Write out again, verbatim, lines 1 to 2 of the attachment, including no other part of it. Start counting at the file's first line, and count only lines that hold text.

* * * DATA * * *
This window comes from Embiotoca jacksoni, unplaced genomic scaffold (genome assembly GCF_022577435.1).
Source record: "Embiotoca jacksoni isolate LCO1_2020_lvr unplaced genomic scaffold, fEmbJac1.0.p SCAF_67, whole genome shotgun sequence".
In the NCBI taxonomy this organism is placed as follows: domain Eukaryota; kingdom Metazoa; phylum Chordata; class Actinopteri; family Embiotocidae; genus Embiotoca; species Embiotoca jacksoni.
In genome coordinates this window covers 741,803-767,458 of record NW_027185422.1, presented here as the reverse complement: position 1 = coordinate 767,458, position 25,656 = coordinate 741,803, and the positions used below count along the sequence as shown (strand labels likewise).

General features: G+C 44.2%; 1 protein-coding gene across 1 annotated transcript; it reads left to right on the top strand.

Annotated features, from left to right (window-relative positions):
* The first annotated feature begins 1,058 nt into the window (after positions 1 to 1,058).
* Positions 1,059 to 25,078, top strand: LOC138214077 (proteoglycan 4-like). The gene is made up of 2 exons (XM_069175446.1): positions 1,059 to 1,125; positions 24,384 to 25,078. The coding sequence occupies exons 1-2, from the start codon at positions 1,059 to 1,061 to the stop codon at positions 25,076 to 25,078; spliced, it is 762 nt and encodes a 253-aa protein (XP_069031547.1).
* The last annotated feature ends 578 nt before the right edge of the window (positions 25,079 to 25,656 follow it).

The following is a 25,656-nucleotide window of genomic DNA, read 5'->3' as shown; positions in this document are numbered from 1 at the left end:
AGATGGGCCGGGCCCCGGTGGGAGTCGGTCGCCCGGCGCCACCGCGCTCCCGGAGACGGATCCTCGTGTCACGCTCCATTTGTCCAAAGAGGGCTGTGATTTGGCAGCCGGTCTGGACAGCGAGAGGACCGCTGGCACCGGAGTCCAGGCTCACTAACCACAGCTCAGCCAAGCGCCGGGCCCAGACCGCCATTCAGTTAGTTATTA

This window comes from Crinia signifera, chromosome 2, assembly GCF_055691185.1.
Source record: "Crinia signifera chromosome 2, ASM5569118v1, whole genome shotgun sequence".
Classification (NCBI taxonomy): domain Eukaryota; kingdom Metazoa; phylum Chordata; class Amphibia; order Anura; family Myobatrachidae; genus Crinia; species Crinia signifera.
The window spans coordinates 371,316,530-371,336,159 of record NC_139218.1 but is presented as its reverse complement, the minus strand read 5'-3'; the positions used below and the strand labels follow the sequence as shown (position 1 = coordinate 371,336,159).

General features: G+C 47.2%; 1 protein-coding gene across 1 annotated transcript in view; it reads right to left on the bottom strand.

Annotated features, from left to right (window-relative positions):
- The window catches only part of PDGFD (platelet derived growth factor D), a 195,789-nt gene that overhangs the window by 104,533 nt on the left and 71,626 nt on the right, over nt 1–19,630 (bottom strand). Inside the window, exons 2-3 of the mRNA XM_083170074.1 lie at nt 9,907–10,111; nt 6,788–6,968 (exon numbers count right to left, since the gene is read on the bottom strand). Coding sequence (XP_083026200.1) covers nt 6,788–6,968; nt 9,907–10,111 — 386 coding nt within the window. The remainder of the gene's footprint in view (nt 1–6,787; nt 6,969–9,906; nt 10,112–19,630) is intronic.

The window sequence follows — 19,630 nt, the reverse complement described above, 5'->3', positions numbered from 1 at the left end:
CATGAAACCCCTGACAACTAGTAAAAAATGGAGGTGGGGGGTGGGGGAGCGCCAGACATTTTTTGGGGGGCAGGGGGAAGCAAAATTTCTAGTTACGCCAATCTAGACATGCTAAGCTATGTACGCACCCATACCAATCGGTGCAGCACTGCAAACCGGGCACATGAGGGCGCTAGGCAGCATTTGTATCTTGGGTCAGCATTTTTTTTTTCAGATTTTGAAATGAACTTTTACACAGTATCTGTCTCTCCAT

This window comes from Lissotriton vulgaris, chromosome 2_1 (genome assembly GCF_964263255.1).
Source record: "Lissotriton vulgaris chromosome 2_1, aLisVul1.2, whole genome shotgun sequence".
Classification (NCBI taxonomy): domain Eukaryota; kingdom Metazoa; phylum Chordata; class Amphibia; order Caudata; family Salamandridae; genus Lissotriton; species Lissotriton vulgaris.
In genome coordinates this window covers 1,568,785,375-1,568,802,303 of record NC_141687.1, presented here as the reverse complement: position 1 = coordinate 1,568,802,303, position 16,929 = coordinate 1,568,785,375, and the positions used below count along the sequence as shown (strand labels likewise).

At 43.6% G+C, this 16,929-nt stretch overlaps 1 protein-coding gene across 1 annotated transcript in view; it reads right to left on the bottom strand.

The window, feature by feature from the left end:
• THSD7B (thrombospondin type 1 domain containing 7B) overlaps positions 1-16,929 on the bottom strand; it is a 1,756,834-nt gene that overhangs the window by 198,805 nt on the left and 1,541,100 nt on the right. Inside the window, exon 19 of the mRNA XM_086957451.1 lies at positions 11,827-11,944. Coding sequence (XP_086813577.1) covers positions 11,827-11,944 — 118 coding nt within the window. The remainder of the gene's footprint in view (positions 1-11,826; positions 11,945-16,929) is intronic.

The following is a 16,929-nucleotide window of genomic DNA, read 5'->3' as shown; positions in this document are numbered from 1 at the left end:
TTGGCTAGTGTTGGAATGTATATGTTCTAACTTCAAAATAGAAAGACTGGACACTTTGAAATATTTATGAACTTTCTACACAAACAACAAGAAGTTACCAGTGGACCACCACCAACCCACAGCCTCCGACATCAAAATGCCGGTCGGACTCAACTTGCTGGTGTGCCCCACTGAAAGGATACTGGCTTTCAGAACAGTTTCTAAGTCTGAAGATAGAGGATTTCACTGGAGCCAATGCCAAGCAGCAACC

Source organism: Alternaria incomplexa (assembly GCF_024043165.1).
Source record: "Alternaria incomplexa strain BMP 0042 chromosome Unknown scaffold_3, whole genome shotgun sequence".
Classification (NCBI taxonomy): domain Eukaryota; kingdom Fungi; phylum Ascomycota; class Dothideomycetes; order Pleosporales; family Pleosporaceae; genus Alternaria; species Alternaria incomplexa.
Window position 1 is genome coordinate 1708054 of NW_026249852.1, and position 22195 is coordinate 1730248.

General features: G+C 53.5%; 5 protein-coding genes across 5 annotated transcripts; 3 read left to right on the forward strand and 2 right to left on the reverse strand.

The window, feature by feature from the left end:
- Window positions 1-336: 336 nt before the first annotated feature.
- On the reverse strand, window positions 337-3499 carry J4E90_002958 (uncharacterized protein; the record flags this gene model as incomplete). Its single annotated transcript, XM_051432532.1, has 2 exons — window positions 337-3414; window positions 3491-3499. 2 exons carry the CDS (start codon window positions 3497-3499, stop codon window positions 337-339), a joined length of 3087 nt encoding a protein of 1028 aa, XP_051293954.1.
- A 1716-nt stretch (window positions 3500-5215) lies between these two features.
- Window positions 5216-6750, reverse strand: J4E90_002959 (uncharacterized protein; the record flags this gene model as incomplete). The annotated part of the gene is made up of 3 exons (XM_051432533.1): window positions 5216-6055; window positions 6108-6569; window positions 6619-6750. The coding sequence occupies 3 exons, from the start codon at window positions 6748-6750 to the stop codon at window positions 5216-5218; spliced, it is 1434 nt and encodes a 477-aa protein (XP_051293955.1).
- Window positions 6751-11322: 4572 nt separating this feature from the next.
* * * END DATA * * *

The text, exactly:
This window comes from Embiotoca jacksoni, unplaced genomic scaffold (genome assembly GCF_022577435.1).
Source record: "Embiotoca jacksoni isolate LCO1_2020_lvr unplaced genomic scaffold, fEmbJac1.0.p SCAF_67, whole genome shotgun sequence".